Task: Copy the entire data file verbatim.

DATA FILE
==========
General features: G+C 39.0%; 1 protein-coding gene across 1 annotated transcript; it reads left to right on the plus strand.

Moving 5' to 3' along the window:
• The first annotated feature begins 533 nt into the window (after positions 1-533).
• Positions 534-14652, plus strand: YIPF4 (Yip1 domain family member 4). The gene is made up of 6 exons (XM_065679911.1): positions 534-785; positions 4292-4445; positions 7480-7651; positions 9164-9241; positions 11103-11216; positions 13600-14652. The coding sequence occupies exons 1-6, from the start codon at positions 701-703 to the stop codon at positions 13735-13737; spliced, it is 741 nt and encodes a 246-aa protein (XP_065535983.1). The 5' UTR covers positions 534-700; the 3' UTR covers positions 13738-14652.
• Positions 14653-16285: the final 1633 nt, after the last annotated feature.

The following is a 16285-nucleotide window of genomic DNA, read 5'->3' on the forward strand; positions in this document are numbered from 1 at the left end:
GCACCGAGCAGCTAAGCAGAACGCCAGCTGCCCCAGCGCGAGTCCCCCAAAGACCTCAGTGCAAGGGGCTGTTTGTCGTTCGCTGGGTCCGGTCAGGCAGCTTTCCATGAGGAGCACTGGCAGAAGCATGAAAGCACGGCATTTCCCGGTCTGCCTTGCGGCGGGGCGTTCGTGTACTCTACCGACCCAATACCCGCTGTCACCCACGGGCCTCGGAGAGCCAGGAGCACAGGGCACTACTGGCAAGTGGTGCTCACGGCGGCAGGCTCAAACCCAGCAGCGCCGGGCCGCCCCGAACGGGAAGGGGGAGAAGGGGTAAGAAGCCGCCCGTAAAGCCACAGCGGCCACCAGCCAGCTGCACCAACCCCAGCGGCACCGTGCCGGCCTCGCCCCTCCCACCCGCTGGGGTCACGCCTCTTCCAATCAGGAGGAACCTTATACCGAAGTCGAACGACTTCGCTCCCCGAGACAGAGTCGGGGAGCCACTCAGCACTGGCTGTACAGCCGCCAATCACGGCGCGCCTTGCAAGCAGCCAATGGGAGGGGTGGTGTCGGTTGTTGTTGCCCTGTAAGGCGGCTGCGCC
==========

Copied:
General features: G+C 39.0%; 1 protein-coding gene across 1 annotated transcript; it reads left to right on the plus strand.

Moving 5' to 3' along the window:
• The first annotated feature begins 533 nt into the window (after positions 1-533).
• Positions 534-14652, plus strand: YIPF4 (Yip1 domain family member 4). The gene is made up of 6 exons (XM_065679911.1): positions 534-785; positions 4292-4445; positions 7480-7651; positions 9164-9241; positions 11103-11216; positions 13600-14652. The coding sequence occupies exons 1-6, from the start codon at positions 701-703 to the stop codon at positions 13735-13737; spliced, it is 741 nt and encodes a 246-aa protein (XP_065535983.1). The 5' UTR covers positions 534-700; the 3' UTR covers positions 13738-14652.
• Positions 14653-16285: the final 1633 nt, after the last annotated feature.

The following is a 16285-nucleotide window of genomic DNA, read 5'->3' on the forward strand; positions in this document are numbered from 1 at the left end:
GCACCGAGCAGCTAAGCAGAACGCCAGCTGCCCCAGCGCGAGTCCCCCAAAGACCTCAGTGCAAGGGGCTGTTTGTCGTTCGCTGGGTCCGGTCAGGCAGCTTTCCATGAGGAGCACTGGCAGAAGCATGAAAGCACGGCATTTCCCGGTCTGCCTTGCGGCGGGGCGTTCGTGTACTCTACCGACCCAATACCCGCTGTCACCCACGGGCCTCGGAGAGCCAGGAGCACAGGGCACTACTGGCAAGTGGTGCTCACGGCGGCAGGCTCAAACCCAGCAGCGCCGGGCCGCCCCGAACGGGAAGGGGGAGAAGGGGTAAGAAGCCGCCCGTAAAGCCACAGCGGCCACCAGCCAGCTGCACCAACCCCAGCGGCACCGTGCCGGCCTCGCCCCTCCCACCCGCTGGGGTCACGCCTCTTCCAATCAGGAGGAACCTTATACCGAAGTCGAACGACTTCGCTCCCCGAGACAGAGTCGGGGAGCCACTCAGCACTGGCTGTACAGCCGCCAATCACGGCGCGCCTTGCAAGCAGCCAATGGGAGGGGTGGTGTCGGTTGTTGTTGCCCTGTAAGGCGGCTGCGCC